By Black, N.
The view is widely held that experimental methods (randomised controlled trials) are the “gold standard” for evaluation and that observational methods (cohort and case control studies) have little or no value. This ignores the limitations of randomised trials, which may prove unnecessary, inappropriate, impossible, or inadequate. Many of the problems of conducting randomised trials could often, in theory, be overcome, but the practical implications for researchers and funding bodies mean that this is often not possible. The false conflict between those who advocate randomised trials in all situations and those who believe observational data provide sufficient evidence needs to be replaced with mutual recognition of the complementary roles of the two approaches. Researchers should be united in their quest for scientific rigour in evaluation, regardless of the method used.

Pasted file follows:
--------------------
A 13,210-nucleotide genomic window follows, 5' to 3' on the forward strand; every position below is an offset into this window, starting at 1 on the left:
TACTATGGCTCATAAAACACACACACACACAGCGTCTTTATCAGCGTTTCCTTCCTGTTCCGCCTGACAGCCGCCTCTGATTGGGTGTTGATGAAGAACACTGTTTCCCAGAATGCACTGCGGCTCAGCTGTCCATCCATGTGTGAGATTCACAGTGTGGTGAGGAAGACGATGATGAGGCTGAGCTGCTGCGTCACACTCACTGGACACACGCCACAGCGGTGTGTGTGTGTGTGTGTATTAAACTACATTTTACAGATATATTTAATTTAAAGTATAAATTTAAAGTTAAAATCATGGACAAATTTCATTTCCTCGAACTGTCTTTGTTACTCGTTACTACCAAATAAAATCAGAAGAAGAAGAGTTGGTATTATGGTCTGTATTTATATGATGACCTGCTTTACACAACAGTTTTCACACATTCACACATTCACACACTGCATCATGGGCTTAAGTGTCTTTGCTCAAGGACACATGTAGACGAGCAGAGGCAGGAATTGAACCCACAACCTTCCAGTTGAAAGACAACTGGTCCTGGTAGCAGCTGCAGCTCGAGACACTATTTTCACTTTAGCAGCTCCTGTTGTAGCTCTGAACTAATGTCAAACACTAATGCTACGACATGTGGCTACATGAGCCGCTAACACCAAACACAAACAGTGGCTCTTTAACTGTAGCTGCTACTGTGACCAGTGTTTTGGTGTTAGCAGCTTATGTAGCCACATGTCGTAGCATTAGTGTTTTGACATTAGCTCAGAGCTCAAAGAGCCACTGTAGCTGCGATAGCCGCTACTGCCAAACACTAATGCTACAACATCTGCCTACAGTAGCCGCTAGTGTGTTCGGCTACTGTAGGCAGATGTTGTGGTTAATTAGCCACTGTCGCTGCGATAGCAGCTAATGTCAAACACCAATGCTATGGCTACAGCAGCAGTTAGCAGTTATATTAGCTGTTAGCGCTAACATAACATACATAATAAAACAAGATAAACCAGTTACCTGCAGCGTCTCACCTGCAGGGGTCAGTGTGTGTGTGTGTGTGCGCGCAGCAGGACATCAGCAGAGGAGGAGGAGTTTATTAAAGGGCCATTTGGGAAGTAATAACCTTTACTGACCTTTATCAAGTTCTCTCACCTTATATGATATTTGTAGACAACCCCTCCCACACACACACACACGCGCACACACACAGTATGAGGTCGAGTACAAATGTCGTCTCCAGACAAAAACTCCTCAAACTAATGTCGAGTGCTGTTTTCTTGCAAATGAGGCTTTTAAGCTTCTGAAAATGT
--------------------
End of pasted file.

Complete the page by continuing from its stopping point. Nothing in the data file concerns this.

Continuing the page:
Black, N. (1996). “Why we need observational studies to evaluate the effectiveness of health care.” British Medical Journal 312(7040): 1215-1218.